Double uterus

In a female fetus, the uterus starts out as two small tubes. As the fetus develops, the tubes normally join to create one larger, hollow organ — the uterus. Sometimes, however, the tubes don't join completely. Instead, each one develops into a separate structure. This condition is called double uterus (uterus didelphys). A double uterus may have one opening (cervix) into one vagina, or each uterine cavity may have a cervix. There may even be two vaginas.

Double uterus is rare — and sometimes never diagnosed. The percentage of women with a double uterus is likely higher in those with a history of miscarriage or premature birth.

Treatment is needed only if a double uterus causes symptoms or complications, such as pelvic pain, repeated miscarriages or preterm labor.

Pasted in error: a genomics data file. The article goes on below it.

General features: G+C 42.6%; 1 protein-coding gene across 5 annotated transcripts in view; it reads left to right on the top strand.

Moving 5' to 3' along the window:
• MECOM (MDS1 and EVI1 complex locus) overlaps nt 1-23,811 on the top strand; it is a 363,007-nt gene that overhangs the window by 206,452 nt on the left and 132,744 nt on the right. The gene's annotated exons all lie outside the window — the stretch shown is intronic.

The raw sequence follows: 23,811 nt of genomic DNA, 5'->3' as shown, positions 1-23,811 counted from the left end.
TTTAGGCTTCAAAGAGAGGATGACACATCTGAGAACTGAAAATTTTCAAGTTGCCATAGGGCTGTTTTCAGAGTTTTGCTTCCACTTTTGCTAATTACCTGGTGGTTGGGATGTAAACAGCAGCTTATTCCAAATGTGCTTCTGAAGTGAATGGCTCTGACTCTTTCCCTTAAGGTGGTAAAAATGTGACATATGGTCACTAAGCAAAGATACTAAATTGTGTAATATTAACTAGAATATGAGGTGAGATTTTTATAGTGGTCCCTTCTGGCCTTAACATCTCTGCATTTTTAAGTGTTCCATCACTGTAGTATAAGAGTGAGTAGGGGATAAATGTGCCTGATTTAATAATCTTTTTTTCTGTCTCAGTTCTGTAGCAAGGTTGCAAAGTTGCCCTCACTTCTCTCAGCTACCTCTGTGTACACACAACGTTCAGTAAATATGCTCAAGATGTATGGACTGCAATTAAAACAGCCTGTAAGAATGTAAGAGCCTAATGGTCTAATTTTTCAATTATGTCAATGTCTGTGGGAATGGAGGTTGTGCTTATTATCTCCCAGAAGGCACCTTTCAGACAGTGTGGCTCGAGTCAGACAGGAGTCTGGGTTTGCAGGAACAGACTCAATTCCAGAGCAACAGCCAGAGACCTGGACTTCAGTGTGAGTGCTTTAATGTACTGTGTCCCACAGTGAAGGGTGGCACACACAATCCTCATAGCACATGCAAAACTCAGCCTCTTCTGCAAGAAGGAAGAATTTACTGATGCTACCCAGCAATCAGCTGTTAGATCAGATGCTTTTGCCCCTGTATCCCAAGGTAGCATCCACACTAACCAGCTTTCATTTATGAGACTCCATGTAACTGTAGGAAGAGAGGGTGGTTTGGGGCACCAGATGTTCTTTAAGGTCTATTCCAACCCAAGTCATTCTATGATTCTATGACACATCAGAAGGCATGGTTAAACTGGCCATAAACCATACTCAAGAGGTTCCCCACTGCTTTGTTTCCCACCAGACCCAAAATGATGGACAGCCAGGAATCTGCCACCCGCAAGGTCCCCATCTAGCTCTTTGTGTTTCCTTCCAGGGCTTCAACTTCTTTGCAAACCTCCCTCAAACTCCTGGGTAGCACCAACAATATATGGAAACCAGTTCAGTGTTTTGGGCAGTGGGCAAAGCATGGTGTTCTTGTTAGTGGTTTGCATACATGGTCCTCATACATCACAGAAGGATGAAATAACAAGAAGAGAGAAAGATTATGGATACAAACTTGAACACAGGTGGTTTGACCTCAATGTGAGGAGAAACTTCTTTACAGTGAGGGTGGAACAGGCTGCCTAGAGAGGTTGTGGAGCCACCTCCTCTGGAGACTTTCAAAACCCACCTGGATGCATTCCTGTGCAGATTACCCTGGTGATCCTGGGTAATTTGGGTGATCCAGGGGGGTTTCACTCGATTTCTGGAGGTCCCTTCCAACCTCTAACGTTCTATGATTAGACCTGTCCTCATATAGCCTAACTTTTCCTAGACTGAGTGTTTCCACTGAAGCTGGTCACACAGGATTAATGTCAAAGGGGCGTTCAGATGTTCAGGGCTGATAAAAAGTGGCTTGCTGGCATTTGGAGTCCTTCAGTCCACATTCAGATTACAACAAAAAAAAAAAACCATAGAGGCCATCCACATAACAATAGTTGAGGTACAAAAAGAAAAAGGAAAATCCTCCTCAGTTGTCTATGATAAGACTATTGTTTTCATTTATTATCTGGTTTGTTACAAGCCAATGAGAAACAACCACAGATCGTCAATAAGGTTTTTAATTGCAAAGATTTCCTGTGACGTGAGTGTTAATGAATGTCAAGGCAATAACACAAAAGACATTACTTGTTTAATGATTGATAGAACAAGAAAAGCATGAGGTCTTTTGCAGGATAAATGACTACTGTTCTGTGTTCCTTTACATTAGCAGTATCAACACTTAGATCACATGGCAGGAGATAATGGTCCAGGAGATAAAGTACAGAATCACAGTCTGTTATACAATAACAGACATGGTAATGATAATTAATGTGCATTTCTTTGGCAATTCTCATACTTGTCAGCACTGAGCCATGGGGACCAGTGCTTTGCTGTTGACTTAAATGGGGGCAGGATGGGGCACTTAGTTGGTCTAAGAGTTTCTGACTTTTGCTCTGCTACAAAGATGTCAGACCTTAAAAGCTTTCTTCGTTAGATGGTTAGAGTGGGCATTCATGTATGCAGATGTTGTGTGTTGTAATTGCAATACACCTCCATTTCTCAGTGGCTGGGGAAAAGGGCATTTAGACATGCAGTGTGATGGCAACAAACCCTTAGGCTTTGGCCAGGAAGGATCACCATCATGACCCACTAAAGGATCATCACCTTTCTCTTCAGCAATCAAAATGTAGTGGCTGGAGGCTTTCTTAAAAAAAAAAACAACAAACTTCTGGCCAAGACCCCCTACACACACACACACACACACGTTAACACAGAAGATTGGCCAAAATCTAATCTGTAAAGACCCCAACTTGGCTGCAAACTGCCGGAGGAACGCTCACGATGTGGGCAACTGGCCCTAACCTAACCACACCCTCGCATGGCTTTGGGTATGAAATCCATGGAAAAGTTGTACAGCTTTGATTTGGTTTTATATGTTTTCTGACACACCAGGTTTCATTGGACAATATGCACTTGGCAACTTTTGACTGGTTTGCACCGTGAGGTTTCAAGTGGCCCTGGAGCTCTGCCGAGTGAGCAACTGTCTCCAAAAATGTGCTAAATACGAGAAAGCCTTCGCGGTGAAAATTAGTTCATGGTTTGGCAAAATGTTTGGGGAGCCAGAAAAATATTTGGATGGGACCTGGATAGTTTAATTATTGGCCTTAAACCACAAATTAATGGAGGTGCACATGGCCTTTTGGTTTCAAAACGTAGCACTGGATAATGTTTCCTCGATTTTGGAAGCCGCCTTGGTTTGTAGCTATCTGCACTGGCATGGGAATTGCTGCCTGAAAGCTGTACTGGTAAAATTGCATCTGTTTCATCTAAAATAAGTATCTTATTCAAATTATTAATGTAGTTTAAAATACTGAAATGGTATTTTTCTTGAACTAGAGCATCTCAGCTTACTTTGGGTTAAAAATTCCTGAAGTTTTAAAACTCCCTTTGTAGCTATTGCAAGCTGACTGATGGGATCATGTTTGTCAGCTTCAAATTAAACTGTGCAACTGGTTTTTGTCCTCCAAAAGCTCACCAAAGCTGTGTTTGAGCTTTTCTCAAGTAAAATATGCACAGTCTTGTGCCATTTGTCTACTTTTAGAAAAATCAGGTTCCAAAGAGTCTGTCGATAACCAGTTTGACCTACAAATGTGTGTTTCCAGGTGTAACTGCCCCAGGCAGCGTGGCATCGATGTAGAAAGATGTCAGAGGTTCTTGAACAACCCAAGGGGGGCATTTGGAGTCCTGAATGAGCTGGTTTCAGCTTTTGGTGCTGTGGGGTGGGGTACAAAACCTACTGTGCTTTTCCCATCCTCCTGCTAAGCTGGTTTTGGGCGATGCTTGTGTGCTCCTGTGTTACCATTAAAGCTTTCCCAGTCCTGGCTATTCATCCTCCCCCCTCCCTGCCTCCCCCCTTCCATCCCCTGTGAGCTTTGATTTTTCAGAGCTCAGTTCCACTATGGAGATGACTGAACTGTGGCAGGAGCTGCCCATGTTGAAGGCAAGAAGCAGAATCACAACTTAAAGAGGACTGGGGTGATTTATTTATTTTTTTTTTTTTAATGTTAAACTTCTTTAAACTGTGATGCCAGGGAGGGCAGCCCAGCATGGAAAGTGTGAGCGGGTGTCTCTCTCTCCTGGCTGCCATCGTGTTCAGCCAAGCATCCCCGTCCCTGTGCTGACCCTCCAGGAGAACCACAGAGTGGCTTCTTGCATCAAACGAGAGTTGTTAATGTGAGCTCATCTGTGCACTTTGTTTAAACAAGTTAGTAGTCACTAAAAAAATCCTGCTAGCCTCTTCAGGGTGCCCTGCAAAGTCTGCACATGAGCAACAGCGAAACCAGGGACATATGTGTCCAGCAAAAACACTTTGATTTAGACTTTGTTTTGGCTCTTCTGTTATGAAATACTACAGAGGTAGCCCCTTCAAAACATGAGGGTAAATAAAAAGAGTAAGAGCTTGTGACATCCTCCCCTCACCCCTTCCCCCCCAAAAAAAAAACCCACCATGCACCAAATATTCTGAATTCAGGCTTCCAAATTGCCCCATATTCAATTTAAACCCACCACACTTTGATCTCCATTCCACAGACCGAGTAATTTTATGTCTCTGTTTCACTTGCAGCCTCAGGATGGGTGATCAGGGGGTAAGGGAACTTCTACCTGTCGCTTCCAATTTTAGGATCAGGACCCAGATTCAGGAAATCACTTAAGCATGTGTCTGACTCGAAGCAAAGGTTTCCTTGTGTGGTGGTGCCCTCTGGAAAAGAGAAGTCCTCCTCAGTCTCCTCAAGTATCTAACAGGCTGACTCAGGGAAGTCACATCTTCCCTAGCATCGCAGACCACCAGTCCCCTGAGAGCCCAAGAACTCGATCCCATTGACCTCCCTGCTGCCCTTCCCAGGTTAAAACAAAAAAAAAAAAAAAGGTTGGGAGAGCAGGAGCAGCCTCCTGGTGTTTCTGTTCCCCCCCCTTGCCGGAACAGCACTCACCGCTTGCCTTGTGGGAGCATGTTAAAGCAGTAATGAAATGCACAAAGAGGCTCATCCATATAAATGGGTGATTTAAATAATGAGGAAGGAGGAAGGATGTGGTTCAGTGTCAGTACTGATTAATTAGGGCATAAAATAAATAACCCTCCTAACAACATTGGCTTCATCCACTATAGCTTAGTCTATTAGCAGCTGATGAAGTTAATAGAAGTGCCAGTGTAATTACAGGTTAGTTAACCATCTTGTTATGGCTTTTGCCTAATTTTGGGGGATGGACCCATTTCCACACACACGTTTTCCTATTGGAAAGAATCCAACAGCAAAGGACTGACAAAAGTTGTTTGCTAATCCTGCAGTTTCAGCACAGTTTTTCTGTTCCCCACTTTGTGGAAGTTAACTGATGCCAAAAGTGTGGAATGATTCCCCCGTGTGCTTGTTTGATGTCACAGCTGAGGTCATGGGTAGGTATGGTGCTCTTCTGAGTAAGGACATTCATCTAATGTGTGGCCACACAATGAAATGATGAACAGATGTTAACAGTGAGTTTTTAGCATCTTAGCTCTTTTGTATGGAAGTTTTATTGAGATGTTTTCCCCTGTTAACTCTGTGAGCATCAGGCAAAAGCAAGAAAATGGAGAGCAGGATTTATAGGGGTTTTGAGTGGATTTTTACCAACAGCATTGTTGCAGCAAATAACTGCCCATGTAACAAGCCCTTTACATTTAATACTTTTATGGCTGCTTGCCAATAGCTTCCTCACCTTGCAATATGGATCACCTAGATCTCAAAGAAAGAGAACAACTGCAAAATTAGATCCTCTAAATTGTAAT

Symptoms Causes Complications

Some women have a double uterus and never realize it — even during pregnancy and childbirth. Each cavity in a double uterus often leads to its own cervix. Some women with a double uterus also have a duplicate or divided vagina.

Possible signs and symptoms may include:

  • Unusual pressure or cramping pain before or during a menstrual period
  • Abnormal bleeding during a period, such as blood flow despite the use of a tampon

When to see a doctor

If you have signs and symptoms of a double uterus, make an appointment with your doctor. An early diagnosis is especially important if you plan to become pregnant or if you've had repeated miscarriages. Your doctor can recommend treatment options to improve your chances of getting pregnant, staying pregnant and having a safe delivery.

If you've been diagnosed with a double uterus and are considering pregnancy, talk with your doctor first. Together you can make a plan for optimal care during pregnancy and delivery.

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